In simple terms, a budget is an itemised summary of an organisation’s expected income and expenses over a specified period of time.
Budgeting forms and financial planning procedures vary widely, especially in the non-profit sector. It is nevertheless essential that financial officers comply clearly and punctually with a funding organisation’s budgeting and reporting requirements.
The two main elements of any budget are income and expenditures.
Income (sometimes referred to as revenue) is the amount of financial assets and in-kind contribution used as sources of support for the project. If the funding source is unique, the income side of the budget may not be shown. However, many projects have more than one source of support. The income side should show the share of contribution of each of these sources. Figure 11 shows a sample income form.
Expenditures (also called expenses or costs) are all the costs that are anticipated to occur during the project’s implementation. Regardless of the calculation and classification criteria used, the project costs should present a reasonable reflection of the activities presented in the project proposal.
Figure 12 gives a sample of what an expenditure form might look like. The categories presented would then be broken down into greater detail where required.
A projection of the specific amounts of time needed at different phases of project implementation, represents a basis for calculating the spending dynamics at different periods of the project.
Budget categories classify expenditures into smaller groups according to a certain criteria. This is to monitor spending and ensure compliance with the plan.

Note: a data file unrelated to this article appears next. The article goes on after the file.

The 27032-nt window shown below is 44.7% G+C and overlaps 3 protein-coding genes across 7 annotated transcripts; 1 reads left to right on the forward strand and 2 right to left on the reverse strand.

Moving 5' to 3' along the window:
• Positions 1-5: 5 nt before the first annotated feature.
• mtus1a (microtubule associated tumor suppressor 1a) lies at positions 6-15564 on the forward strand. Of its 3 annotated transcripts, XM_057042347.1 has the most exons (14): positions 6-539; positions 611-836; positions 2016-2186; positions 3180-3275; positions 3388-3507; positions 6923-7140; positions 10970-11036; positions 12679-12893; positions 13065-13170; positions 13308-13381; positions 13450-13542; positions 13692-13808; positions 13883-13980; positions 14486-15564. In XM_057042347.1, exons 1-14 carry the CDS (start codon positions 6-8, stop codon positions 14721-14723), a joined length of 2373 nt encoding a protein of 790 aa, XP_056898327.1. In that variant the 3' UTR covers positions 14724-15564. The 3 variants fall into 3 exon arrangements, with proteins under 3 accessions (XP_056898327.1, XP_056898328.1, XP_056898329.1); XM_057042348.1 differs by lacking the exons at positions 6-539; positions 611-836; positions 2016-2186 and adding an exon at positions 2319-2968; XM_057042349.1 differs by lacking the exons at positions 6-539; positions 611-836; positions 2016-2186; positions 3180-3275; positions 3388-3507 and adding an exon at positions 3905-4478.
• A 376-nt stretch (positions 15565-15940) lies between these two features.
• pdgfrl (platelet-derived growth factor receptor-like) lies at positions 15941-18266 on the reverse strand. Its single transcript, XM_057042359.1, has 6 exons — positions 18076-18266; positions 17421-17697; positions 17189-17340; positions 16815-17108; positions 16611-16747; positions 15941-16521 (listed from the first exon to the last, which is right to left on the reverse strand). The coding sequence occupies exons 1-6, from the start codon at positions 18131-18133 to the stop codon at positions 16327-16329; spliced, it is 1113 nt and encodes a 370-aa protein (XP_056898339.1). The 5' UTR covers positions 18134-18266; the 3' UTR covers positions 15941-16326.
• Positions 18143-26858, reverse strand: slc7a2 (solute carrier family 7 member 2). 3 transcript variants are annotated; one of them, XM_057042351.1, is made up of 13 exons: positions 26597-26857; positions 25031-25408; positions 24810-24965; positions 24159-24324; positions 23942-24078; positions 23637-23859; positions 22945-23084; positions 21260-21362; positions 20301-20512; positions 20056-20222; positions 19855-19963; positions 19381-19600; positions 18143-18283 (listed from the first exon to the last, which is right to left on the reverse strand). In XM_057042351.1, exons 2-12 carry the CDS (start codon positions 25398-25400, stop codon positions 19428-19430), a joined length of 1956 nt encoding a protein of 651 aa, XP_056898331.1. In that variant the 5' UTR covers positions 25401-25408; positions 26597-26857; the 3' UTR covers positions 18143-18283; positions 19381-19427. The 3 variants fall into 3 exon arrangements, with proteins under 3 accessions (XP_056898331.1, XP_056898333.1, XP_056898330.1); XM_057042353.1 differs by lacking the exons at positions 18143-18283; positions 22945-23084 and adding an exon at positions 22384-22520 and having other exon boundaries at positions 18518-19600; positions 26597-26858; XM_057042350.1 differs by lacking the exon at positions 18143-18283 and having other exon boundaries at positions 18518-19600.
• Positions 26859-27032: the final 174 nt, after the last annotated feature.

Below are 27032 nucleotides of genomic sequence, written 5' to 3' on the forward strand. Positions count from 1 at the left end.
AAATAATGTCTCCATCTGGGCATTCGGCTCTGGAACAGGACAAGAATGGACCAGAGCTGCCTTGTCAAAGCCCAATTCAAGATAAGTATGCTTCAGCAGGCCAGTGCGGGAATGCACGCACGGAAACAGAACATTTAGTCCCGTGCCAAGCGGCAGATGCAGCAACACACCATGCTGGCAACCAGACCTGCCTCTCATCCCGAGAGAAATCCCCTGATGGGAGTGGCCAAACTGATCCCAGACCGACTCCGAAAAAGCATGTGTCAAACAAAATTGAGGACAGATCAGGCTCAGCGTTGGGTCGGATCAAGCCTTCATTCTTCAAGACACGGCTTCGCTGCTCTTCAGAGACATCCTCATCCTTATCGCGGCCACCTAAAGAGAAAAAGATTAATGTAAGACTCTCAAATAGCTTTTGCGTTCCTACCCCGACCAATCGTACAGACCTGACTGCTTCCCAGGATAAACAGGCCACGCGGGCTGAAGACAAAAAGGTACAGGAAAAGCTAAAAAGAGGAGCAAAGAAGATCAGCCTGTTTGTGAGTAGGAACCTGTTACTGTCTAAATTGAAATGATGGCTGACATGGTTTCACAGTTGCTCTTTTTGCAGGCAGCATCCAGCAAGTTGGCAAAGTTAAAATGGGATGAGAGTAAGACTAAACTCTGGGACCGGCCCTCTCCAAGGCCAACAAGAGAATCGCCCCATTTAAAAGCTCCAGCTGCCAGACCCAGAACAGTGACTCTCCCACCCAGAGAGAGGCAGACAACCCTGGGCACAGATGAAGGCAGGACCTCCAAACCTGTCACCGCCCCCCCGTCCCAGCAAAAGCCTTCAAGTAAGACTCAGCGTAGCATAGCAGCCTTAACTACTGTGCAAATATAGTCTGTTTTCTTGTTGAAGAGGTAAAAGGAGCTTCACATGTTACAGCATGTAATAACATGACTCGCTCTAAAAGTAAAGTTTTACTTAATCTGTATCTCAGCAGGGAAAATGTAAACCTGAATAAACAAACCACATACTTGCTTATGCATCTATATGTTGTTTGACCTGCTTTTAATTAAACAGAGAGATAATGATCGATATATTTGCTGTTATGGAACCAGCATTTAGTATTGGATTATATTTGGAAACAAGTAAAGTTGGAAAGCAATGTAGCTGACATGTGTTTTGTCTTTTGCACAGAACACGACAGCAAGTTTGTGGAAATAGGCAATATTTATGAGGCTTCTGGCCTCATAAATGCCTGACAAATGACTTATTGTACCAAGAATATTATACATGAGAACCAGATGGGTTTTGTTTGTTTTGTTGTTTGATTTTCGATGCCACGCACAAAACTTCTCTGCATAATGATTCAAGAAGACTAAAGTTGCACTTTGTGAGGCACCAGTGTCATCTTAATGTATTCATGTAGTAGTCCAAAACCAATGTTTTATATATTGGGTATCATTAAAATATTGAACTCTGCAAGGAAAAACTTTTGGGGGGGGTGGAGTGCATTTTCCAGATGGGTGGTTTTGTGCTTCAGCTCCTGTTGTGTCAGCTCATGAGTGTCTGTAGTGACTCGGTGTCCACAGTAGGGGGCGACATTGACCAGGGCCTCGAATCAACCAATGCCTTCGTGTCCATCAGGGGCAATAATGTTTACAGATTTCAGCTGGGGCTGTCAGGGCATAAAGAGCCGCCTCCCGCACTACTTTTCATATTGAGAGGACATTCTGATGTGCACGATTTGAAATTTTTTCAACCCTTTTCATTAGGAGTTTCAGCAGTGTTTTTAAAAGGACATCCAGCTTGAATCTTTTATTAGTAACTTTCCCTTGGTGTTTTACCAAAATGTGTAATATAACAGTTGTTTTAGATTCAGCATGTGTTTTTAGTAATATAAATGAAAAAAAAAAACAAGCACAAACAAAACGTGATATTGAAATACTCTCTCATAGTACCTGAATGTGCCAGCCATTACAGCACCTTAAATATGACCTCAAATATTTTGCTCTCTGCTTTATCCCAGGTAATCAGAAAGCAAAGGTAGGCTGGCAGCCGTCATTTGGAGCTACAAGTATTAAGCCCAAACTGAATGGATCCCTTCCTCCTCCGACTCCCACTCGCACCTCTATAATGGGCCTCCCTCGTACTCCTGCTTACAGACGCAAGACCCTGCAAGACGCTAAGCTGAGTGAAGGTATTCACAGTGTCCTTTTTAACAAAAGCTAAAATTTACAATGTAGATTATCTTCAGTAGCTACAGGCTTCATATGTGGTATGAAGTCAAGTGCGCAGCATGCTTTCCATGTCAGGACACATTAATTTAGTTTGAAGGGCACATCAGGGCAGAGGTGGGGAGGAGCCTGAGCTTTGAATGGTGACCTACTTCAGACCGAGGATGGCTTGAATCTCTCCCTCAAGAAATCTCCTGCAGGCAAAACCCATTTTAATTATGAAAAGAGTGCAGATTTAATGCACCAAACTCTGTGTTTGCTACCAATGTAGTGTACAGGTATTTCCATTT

The two main costs are direct costs and operational costs. Direct costs are associated with a certain activity (e.g. organising a workshop). Operational costs are related to internal activities of an organisation and are considered fixed costs in the short term (e.g. staff salaries, rent, utilities, etc).
Units, quantity per period and estimated unit costs are the three elements that are needed to calculate costs associated with any of these categories.
Monitoring and evaluation
The basis for monitoring is set when the indicators for results are set. The project proposal should indicate:
- how and when the project management team will conduct activities to monitor the project’s progress;
- which methods will be used to monitor and evaluate; and
- who will do the evaluation.
The schedule of project progress and financial report could be set in the project proposal. Often these obligations are determined by the standard requirements of the donor agency. The project report may be compiled in different versions, with regard to the audience they are targeting.
Management and personnel
A brief description should be given of the project personnel, the individual roles each one has assumed, and the communication mechanisms that exist between them. All the additional information (such as CVs) should be attached to the annexes
The annexes should include all the information that is important, but is too large to be included in the text of the proposal. This information can be created in the identification or planning phase of the project, but often it is produced separately. The usual documentation to be annexed to the project proposal is:
- Analysis related to the general context (e.g. a civil society sector assessment);
- Policy documents and strategic papers (e.g. a local environmental action plan);
- Information on the implementing organisations (e.g. annual reports, success stories, brochures and other publications)
- Additional information on the project management structure and personnel (curriculum vitae for the members of the project team);
- Maps of the location of the target area; and
- Project management procedures and forms (organisational charts, forms, etc).